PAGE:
Fractional power series and the method of dominant balances

  • 7 May 2021
  • 14.00-15.00
  • Online - MS Teams

Presented by John Chapman (Keele University, UK)

Abstract: In this talk I'll give a general treatment of the method of dominant balances for a single polynomial equation, in which an arbitrary number of parameters is to be scaled in such a way that the maximum possible number of terms in the equation is in balance at leading order.  This leads in general to a fractional power series (a `Puiseux series'), in which, surprisingly, there can be large and irregular gaps (lacunae) in the fractional powers actually occurring.

A complete theory is given to determine the gaps, requiring the notion of a Frobenius set from number theory, and its complement, a Sylvester set.  The starting point is the Newton polytope in arbitrarily many dimensions, and key tools for obtaining precise results are Faà di Bruno’s formula for the high derivatives of a composite function, and Bell polynomials.  Full account is taken of repeated roots, of arbitrary multiplicity, in the dominant balance which launches a Puiseux series.  The fractional powers in these series can have remarkably large denominators, even for a polynomial of modest degree, and the nature of Frobenius sets is such that it can take hundreds of terms for long-run regularity to emerge.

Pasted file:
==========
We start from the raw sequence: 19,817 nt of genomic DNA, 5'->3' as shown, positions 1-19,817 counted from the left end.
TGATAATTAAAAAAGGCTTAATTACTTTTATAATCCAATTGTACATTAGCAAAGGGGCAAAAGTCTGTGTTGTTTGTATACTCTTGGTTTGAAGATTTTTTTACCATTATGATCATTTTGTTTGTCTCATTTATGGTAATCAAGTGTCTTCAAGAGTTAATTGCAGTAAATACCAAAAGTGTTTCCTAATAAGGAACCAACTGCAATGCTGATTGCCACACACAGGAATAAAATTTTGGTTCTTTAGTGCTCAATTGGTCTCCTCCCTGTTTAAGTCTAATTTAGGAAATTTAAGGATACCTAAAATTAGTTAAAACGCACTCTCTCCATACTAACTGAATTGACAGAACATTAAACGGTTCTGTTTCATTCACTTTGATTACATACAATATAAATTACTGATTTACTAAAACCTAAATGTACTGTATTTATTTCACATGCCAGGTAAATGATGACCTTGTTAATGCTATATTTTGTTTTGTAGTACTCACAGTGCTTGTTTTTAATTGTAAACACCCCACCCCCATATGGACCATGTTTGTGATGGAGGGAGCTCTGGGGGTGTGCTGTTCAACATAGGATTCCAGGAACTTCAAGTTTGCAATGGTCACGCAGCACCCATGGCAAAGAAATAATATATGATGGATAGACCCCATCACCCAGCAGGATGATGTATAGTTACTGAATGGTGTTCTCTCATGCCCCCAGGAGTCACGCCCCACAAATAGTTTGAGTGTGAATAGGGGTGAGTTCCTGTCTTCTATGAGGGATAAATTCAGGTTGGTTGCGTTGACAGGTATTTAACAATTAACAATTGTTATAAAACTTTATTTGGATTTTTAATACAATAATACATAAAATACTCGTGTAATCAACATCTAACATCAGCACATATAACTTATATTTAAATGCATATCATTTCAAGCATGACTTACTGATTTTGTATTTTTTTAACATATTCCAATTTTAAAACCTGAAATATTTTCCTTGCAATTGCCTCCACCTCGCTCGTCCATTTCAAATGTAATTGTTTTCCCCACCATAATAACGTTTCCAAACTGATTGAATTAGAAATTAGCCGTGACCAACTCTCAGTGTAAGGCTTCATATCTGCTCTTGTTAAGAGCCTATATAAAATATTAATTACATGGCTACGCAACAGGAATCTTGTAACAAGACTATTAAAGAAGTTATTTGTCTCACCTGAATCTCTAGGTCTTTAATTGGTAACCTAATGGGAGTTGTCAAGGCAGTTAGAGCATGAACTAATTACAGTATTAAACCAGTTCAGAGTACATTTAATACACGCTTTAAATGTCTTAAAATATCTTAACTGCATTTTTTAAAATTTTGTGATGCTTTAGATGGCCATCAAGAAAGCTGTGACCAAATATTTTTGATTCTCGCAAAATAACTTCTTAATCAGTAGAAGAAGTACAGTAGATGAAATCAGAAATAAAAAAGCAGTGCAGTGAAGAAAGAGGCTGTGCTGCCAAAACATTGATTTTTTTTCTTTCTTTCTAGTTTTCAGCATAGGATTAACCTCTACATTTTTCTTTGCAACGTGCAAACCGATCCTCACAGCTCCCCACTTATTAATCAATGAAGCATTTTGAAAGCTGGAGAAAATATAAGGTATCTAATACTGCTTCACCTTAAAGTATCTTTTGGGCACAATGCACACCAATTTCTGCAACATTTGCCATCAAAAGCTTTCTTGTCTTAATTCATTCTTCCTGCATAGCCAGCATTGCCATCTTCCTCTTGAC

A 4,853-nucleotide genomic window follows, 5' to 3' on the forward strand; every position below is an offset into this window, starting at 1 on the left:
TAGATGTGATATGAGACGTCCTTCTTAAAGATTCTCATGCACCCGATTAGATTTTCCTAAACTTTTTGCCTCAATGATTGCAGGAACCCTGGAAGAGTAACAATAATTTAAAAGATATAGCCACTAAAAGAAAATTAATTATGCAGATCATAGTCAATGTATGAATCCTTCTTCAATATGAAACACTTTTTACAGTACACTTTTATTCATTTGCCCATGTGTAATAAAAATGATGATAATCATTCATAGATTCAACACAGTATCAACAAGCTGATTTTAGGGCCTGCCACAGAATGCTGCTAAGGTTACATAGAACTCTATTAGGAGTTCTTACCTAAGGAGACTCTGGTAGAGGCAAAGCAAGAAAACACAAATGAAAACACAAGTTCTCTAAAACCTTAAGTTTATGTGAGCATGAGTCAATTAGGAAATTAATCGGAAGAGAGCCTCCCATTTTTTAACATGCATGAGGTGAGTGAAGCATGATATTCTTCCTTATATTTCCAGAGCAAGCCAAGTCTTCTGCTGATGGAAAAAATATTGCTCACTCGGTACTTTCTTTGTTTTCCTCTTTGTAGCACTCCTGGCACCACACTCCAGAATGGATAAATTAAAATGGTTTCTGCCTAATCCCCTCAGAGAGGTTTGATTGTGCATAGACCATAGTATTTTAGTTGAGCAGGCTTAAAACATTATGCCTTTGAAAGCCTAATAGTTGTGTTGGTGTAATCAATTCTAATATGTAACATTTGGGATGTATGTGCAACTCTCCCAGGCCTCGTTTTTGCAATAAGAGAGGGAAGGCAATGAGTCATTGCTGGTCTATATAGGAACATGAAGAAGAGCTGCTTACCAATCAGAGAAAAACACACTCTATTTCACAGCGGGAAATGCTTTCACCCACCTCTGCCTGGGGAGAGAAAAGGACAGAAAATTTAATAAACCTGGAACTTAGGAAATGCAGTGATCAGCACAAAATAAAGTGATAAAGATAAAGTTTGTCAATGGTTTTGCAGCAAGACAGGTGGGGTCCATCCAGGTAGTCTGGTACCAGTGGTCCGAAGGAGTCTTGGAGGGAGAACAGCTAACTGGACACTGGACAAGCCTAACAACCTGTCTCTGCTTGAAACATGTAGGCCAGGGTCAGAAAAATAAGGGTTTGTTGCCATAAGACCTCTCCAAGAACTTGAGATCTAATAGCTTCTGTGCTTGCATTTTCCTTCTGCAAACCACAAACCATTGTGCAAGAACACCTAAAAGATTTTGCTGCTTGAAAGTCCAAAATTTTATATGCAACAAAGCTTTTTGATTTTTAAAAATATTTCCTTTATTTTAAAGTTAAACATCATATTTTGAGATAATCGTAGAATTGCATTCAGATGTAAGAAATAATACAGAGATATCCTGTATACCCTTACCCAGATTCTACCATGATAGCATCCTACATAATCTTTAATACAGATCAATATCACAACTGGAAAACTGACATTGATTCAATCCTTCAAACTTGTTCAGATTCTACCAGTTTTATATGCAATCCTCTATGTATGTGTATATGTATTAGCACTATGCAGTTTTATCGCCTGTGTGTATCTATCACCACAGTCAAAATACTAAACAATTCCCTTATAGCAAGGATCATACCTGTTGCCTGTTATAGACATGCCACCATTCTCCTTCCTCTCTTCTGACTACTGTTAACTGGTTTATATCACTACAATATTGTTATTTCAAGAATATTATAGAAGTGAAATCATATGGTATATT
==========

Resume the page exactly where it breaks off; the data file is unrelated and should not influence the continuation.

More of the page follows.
The talk is applied in outlook, as the method of dominant balances is widely used in physics and engineering, where it gives results of extraordinary accuracy, far beyond the expected range.  The work has been conducted in a collaboration begun at the Isaac Newton Institute, Cambridge, with H. P. Wynn (London School of Economics).  We believe the results are new.  Despite hundreds of years of use of Puiseux series (since 1676), we are not aware of any previous attempt to give a complete quantitative account of their gaps.

The talk may also be of interest to number theorists and algebraic geometers, especially to anyone interested in computational algebraic geometry - currently a booming area at the interface of algorithmic methods and pure mathematics.

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